Using Our Readerly Impatience to Become Better Writers

A strange disconnect seems to exist between how we see email when we’re the writer and how we see it when we’re the reader.

As readers, most of us are impatient. We’ve got a hundred other things to do with any moment of our time so we want things to be, as a professor friend likes to say, concise and precise. Opening an email, we are unconsciously thinking: Give me the relevant–and only the relevant–information, get to the point, tell me if something’s expected of me, and stop.

But most of us, and I certainly include myself in this, seem to forget our experiences as readers as soon as we step into the writing role. When it’s our information about our project, we want to make sure we include all the details to make as strong a case as possible for whatever we’re sharing and whatever we need.

The trouble is, our main point can get lost in all those details. Our readers find themselves needing to invest extra effort in finding the heart of the matter because we didn’t clearly highlight it for them with the written equivalent of a flashing neon sign. They may or may not make the investment.

And because it’s so clear to us what we’re asking for from people, we may not notice when we leave out a clear statement of expectations, request, or assignment complete with specific requirements and due date.

It’s a similar experience to what we may have experienced after asking our spouse to put dinner in the oven. It’s so obvious to us that this dish should be covered that we may not think to say so–only to arrive home to a dryer-than-intended meal and a spouse who assumed that if it needed to be covered we would have said so.

Before getting frustrated with others for not doing what we believe we asked them to, it’s probably worth taking a look at our written request to assess whether the information about the request and the deadline was clearly outlined. Sometimes it will have been. But other times not.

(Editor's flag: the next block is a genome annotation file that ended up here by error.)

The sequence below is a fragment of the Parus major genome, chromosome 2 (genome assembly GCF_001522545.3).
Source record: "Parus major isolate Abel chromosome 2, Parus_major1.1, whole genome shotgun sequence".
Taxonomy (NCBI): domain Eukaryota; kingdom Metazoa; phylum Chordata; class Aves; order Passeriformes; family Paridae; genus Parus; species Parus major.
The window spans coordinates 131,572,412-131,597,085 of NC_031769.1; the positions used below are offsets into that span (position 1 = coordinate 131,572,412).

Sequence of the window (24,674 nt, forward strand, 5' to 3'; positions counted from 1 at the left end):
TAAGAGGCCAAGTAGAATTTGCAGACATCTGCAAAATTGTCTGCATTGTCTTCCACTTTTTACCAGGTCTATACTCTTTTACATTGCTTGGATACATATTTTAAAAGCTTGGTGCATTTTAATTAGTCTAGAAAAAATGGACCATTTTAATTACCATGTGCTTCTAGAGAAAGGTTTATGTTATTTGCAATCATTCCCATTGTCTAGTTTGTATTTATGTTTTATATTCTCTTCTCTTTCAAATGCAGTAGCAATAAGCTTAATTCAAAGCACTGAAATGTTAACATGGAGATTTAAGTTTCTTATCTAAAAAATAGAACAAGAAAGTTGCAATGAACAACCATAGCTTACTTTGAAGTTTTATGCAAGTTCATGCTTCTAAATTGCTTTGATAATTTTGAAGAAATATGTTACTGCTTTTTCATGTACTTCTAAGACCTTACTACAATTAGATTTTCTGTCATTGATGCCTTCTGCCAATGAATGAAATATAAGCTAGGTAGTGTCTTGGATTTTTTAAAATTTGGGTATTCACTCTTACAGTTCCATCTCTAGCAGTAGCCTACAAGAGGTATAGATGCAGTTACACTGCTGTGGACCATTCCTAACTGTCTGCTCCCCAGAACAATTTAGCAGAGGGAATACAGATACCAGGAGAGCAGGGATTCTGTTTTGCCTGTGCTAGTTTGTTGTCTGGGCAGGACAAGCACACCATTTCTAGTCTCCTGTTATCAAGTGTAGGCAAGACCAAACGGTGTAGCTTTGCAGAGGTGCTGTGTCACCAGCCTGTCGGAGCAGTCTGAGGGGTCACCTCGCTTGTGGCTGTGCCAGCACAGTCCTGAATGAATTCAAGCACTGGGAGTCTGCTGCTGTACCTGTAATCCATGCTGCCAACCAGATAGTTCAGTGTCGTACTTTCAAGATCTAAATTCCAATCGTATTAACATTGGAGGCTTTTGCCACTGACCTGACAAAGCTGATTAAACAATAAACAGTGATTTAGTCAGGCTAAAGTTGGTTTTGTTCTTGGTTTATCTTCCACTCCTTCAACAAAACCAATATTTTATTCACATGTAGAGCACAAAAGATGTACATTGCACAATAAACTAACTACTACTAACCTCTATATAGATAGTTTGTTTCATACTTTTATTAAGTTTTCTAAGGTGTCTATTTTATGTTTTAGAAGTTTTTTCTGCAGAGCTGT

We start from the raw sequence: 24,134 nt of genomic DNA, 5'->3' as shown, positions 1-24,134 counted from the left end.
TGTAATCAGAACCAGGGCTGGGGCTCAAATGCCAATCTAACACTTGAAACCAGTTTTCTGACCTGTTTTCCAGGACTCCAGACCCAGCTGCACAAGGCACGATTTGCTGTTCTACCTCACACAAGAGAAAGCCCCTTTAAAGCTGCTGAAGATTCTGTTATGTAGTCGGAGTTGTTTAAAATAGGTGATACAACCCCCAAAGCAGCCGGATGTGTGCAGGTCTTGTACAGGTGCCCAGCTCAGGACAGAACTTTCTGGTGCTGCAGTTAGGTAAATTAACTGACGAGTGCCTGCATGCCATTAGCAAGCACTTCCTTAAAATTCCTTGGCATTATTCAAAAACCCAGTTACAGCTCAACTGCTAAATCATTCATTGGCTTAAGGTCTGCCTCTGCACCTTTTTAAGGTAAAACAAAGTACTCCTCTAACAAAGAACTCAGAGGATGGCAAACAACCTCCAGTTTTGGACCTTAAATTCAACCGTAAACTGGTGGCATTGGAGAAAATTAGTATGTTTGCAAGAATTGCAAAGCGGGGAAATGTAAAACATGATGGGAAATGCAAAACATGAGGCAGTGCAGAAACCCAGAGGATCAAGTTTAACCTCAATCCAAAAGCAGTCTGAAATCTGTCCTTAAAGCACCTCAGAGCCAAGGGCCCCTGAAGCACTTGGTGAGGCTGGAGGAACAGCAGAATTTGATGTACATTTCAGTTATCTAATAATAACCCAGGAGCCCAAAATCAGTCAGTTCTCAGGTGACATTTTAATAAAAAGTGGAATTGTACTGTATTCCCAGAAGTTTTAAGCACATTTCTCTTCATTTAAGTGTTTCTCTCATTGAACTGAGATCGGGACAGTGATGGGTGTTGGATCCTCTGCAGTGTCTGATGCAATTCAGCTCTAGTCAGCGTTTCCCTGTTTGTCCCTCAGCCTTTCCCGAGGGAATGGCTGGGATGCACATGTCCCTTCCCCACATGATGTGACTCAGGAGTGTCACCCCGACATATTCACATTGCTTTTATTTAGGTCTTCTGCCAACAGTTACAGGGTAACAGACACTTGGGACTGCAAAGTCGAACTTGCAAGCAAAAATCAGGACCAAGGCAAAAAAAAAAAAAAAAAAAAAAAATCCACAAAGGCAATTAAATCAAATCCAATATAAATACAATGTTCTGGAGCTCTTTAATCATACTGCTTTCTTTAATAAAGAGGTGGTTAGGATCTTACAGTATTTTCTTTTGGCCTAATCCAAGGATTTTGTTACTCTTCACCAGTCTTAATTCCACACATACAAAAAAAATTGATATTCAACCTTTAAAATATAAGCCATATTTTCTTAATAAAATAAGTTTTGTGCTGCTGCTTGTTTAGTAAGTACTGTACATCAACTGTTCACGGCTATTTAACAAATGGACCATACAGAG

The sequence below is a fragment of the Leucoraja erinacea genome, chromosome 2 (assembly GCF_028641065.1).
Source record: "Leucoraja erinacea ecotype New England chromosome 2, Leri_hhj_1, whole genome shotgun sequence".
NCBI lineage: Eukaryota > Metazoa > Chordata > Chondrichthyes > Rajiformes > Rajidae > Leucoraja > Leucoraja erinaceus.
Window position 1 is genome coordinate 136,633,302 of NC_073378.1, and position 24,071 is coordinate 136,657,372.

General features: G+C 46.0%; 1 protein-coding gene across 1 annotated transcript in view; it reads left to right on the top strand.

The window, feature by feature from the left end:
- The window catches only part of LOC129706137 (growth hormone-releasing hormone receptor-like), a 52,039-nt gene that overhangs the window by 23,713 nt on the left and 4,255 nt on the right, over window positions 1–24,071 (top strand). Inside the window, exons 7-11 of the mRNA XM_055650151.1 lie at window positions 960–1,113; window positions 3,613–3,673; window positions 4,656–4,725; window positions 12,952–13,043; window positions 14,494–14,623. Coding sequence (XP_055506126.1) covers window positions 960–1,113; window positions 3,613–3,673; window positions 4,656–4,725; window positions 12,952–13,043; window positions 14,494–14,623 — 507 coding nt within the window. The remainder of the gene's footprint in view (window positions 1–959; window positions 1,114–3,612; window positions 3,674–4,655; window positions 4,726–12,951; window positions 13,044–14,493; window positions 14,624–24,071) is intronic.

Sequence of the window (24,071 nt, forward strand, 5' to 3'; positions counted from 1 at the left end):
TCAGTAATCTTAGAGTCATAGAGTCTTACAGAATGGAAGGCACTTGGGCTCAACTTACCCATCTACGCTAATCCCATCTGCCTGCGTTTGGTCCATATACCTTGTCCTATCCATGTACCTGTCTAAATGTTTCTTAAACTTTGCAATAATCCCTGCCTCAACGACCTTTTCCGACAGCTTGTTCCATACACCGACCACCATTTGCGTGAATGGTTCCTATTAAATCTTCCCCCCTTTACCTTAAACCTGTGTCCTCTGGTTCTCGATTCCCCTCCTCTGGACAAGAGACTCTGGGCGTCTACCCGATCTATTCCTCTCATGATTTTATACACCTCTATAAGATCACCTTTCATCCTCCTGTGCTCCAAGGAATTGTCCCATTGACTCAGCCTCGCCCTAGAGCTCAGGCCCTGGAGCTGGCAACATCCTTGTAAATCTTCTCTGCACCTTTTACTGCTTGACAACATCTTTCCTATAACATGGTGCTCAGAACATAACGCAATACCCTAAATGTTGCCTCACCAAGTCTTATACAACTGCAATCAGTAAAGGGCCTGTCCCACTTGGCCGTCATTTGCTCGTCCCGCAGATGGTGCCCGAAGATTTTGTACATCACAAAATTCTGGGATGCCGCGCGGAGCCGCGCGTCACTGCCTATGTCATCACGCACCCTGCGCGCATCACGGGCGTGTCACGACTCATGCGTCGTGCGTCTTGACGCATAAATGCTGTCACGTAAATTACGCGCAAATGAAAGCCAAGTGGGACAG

It might become easier to leave out some of the details we see as so important when we remember that leaving them out may mean that the recipient will actually read our message, while including the details may mean that the wordy email doesn’t get read at all.

What habits have you developed to make sure that the necessary information is included and the unnecessary details are not? Share your tricks in the comments below!

4 thoughts on “Using Our Readerly Impatience to Become Better Writers”

  1. AaronB

    I’ve found that just asking myself if the wording or the whole sentence is necessary, has helped me out. I also sometimes type an email, but do not send it right away, then return and rereading it before sending.

  2. jbarton2008

    I read everything I write out loud to myself. When I physically hear what I write, I often discover I haven’t conveyed exactly the message I want the reader to know. It is also a great way to catch typos, grammar errors, and spelling mistakes.

    I sometimes forget to do this with mundane emails, but I always read grants, papers, and reports out loud before hitting submit.

  3. Tim Urban

    I think one of the simplest and best ways to become a better writer is to reread what you have typed. It is easy to lose your train of thought when in the middle of an email message. Answering a phone call or someone walking into your office are two examples. Before you know it you are focusing on something else, and errors happen.

  4. Noel Rasor

    Such great points you all make here. When I worked at the KU Writing Center, we nearly always asked students to read a few paragraphs of their papers out loud to get things started because they immediately started noticing things that weren’t quite right–and it’s infinitely more useful when people see the issues themselves.

    And seriously, just the straightforward “reread before sending” and “wait before sending” are such important reminders.

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